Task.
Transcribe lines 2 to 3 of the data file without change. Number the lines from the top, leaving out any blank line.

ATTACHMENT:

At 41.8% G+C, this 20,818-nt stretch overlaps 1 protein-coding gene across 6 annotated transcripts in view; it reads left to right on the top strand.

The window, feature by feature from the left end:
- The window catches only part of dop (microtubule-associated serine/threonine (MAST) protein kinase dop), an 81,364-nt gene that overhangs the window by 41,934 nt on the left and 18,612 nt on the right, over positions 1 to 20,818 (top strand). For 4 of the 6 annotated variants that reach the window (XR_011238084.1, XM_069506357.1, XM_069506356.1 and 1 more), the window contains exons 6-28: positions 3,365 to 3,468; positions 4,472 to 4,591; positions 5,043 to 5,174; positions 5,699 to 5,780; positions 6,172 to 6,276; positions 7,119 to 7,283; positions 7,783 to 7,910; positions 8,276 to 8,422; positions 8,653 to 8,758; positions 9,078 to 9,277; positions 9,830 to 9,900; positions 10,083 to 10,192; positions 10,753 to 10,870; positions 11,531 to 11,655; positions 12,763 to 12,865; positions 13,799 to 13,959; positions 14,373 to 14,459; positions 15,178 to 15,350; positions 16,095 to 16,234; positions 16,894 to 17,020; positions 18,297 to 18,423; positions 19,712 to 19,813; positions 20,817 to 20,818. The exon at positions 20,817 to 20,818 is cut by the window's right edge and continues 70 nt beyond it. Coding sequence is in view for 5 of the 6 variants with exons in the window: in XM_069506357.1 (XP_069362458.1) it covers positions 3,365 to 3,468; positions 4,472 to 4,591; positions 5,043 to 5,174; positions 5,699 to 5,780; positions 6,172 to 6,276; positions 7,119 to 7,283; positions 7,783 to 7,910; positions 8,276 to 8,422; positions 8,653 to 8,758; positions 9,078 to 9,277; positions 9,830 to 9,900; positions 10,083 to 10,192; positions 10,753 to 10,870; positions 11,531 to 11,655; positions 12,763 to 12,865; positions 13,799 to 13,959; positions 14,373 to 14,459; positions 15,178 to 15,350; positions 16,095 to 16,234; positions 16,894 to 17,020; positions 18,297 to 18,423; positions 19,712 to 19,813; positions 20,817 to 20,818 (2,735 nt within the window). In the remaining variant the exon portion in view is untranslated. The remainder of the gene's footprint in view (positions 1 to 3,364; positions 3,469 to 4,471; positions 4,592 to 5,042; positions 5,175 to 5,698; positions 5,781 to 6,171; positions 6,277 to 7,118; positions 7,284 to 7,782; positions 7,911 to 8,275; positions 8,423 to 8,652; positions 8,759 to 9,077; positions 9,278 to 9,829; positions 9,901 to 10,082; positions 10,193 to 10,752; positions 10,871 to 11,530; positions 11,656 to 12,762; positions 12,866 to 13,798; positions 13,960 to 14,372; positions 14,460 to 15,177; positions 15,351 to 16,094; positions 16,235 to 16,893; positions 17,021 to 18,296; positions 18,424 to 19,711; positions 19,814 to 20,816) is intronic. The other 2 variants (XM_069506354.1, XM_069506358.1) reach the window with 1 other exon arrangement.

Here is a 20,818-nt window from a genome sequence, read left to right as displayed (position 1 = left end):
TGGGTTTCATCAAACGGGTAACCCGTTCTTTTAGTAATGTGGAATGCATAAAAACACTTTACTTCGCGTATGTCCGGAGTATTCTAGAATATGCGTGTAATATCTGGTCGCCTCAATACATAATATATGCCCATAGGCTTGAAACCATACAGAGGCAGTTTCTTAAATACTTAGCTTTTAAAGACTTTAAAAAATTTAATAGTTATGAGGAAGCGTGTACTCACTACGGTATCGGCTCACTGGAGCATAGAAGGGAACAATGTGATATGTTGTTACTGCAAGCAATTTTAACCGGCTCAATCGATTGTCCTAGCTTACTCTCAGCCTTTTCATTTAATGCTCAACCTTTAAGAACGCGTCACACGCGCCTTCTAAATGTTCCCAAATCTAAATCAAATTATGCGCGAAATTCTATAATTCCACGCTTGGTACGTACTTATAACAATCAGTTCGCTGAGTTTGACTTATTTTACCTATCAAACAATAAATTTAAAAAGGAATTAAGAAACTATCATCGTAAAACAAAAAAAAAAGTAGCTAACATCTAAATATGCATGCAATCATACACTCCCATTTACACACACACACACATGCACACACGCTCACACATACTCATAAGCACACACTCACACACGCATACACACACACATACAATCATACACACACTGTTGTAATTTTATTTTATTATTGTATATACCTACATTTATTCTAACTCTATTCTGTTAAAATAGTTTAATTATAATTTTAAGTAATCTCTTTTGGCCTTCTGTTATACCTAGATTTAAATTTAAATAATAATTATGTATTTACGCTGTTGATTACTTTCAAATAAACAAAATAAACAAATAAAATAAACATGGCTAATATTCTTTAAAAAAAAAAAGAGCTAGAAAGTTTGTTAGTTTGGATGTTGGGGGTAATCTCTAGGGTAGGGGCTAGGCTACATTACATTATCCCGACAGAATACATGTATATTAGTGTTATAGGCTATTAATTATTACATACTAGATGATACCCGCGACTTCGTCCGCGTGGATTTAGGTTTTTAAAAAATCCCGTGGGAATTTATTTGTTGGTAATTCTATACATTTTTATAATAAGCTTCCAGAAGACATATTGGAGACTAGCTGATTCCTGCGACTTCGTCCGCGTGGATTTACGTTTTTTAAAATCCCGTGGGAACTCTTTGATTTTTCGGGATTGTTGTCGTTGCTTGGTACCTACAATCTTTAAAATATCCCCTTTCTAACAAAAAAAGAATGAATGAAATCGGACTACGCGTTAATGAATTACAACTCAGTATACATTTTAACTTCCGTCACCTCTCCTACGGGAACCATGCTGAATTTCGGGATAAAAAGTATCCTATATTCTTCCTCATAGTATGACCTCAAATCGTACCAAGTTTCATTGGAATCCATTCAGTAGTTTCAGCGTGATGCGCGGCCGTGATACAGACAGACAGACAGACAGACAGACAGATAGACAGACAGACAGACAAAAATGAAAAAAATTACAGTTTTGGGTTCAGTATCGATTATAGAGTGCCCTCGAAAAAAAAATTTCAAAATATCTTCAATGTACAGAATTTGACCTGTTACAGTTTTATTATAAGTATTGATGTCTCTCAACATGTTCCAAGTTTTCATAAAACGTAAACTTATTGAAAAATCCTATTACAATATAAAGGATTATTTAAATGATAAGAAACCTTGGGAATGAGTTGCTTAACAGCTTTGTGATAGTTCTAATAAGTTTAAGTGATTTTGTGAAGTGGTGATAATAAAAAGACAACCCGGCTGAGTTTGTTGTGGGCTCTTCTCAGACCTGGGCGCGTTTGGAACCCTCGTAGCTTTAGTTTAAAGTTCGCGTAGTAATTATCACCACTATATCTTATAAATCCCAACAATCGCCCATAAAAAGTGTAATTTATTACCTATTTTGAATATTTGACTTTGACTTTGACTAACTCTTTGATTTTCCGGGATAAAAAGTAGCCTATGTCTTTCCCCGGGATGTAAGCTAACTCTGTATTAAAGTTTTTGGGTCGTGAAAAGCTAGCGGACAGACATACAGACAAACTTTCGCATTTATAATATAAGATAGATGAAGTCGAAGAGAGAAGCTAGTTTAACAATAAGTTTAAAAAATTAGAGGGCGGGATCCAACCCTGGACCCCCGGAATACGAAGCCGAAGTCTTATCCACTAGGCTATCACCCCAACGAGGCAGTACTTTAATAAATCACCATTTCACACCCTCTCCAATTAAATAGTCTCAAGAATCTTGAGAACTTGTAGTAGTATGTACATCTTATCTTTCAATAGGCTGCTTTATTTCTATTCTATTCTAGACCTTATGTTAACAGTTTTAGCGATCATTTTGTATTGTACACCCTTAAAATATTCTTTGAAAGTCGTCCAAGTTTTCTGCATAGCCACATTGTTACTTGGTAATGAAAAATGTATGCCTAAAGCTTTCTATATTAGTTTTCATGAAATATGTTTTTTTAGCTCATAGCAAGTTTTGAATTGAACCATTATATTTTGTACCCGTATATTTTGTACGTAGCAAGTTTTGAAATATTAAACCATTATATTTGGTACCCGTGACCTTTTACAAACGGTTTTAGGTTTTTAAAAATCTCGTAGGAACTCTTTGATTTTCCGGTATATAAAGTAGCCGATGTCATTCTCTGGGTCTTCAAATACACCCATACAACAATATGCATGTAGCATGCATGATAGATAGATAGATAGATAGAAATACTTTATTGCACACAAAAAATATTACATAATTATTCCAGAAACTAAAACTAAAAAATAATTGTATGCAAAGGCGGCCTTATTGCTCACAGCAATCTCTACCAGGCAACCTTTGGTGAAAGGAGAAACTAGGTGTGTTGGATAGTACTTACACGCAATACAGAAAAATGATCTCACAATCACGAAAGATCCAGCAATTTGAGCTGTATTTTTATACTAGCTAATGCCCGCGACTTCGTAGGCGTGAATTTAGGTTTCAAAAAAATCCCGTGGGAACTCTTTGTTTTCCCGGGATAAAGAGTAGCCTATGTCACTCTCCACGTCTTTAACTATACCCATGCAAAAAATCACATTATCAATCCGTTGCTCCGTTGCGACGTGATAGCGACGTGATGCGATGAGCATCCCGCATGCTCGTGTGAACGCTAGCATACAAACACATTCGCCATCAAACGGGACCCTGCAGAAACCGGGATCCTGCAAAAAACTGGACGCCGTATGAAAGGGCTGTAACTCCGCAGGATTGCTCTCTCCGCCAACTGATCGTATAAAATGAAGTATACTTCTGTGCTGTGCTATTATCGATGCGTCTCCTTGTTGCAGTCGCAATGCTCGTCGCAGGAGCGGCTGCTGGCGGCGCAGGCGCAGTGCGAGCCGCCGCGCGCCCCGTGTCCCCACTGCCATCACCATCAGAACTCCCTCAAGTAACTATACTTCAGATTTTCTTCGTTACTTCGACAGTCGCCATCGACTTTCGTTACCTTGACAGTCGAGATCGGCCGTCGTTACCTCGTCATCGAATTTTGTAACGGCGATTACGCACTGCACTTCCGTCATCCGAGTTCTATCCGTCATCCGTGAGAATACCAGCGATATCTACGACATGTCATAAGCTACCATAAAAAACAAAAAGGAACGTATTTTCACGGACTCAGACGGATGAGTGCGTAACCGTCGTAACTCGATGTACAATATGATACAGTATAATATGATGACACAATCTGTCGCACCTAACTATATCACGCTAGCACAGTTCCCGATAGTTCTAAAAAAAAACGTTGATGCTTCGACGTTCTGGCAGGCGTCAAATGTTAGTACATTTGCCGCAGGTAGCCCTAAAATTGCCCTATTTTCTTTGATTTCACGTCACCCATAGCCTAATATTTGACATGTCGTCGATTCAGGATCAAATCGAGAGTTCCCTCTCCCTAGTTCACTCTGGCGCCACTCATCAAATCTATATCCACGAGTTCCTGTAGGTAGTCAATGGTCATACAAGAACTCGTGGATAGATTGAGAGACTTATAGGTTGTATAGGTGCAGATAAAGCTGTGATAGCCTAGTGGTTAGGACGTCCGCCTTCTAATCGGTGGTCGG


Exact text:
The window, feature by feature from the left end:
- The window catches only part of dop (microtubule-associated serine/threonine (MAST) protein kinase dop), an 81,364-nt gene that overhangs the window by 41,934 nt on the left and 18,612 nt on the right, over positions 1 to 20,818 (top strand). For 4 of the 6 annotated variants that reach the window (XR_011238084.1, XM_069506357.1, XM_069506356.1 and 1 more), the window contains exons 6-28: positions 3,365 to 3,468; positions 4,472 to 4,591; positions 5,043 to 5,174; positions 5,699 to 5,780; positions 6,172 to 6,276; positions 7,119 to 7,283; positions 7,783 to 7,910; positions 8,276 to 8,422; positions 8,653 to 8,758; positions 9,078 to 9,277; positions 9,830 to 9,900; positions 10,083 to 10,192; positions 10,753 to 10,870; positions 11,531 to 11,655; positions 12,763 to 12,865; positions 13,799 to 13,959; positions 14,373 to 14,459; positions 15,178 to 15,350; positions 16,095 to 16,234; positions 16,894 to 17,020; positions 18,297 to 18,423; positions 19,712 to 19,813; positions 20,817 to 20,818. The exon at positions 20,817 to 20,818 is cut by the window's right edge and continues 70 nt beyond it. Coding sequence is in view for 5 of the 6 variants with exons in the window: in XM_069506357.1 (XP_069362458.1) it covers positions 3,365 to 3,468; positions 4,472 to 4,591; positions 5,043 to 5,174; positions 5,699 to 5,780; positions 6,172 to 6,276; positions 7,119 to 7,283; positions 7,783 to 7,910; positions 8,276 to 8,422; positions 8,653 to 8,758; positions 9,078 to 9,277; positions 9,830 to 9,900; positions 10,083 to 10,192; positions 10,753 to 10,870; positions 11,531 to 11,655; positions 12,763 to 12,865; positions 13,799 to 13,959; positions 14,373 to 14,459; positions 15,178 to 15,350; positions 16,095 to 16,234; positions 16,894 to 17,020; positions 18,297 to 18,423; positions 19,712 to 19,813; positions 20,817 to 20,818 (2,735 nt within the window). In the remaining variant the exon portion in view is untranslated. The remainder of the gene's footprint in view (positions 1 to 3,364; positions 3,469 to 4,471; positions 4,592 to 5,042; positions 5,175 to 5,698; positions 5,781 to 6,171; positions 6,277 to 7,118; positions 7,284 to 7,782; positions 7,911 to 8,275; positions 8,423 to 8,652; positions 8,759 to 9,077; positions 9,278 to 9,829; positions 9,901 to 10,082; positions 10,193 to 10,752; positions 10,871 to 11,530; positions 11,656 to 12,762; positions 12,866 to 13,798; positions 13,960 to 14,372; positions 14,460 to 15,177; positions 15,351 to 16,094; positions 16,235 to 16,893; positions 17,021 to 18,296; positions 18,424 to 19,711; positions 19,814 to 20,816) is intronic. The other 2 variants (XM_069506354.1, XM_069506358.1) reach the window with 1 other exon arrangement.